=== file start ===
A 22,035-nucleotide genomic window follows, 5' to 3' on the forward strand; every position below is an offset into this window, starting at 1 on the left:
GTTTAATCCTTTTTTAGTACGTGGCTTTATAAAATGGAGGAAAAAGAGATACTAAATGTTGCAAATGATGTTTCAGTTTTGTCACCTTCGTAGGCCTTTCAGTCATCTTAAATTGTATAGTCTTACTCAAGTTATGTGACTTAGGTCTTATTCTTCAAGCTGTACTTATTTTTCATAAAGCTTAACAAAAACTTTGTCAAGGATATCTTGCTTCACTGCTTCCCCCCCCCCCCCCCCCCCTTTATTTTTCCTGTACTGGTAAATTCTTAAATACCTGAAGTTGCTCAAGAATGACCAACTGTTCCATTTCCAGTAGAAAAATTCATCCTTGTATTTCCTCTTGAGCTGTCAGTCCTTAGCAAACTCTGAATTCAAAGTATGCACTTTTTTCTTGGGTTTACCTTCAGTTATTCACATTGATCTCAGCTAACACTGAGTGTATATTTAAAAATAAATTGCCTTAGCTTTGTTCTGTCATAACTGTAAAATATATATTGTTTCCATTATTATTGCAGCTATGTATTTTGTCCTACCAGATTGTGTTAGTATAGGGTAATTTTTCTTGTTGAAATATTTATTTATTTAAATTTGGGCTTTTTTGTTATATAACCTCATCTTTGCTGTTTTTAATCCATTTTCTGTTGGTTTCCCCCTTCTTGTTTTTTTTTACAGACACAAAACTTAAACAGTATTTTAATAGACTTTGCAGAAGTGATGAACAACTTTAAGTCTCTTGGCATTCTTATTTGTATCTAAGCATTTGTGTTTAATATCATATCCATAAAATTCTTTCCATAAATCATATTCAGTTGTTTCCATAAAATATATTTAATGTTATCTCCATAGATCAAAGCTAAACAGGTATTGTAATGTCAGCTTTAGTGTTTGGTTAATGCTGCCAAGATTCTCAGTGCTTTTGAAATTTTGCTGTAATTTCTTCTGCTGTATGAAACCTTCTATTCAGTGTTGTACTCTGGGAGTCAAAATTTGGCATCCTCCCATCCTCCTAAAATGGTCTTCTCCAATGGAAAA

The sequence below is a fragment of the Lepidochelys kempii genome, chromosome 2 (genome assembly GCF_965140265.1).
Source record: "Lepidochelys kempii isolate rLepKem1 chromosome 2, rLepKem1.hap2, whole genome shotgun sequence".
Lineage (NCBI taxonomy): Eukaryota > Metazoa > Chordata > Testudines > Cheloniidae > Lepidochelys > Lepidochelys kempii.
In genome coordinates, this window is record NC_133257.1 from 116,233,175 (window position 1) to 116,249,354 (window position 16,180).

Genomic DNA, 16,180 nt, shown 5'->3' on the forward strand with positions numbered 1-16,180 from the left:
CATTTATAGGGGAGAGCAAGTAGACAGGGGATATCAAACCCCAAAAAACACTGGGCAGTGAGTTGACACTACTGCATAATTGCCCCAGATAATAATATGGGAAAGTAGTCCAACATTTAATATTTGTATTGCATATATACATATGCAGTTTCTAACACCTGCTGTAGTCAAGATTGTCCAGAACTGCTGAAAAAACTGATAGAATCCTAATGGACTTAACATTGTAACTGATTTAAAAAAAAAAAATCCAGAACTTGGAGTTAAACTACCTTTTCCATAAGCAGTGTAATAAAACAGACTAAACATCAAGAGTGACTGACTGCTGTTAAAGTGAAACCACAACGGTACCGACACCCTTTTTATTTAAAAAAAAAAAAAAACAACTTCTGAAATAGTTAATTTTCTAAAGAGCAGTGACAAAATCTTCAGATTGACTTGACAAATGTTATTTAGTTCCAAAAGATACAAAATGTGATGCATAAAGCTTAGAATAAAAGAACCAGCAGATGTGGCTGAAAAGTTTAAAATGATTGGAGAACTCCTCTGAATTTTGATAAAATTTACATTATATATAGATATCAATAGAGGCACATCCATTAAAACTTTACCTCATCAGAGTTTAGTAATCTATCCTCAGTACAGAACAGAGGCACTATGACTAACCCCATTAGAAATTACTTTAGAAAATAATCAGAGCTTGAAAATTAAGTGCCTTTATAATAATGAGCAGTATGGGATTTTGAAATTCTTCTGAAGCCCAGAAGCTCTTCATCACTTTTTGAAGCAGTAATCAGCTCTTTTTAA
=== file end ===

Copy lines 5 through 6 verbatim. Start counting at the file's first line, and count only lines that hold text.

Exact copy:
Lineage (NCBI taxonomy): Eukaryota > Metazoa > Chordata > Testudines > Cheloniidae > Lepidochelys > Lepidochelys kempii.
In genome coordinates, this window is record NC_133257.1 from 116,233,175 (window position 1) to 116,249,354 (window position 16,180).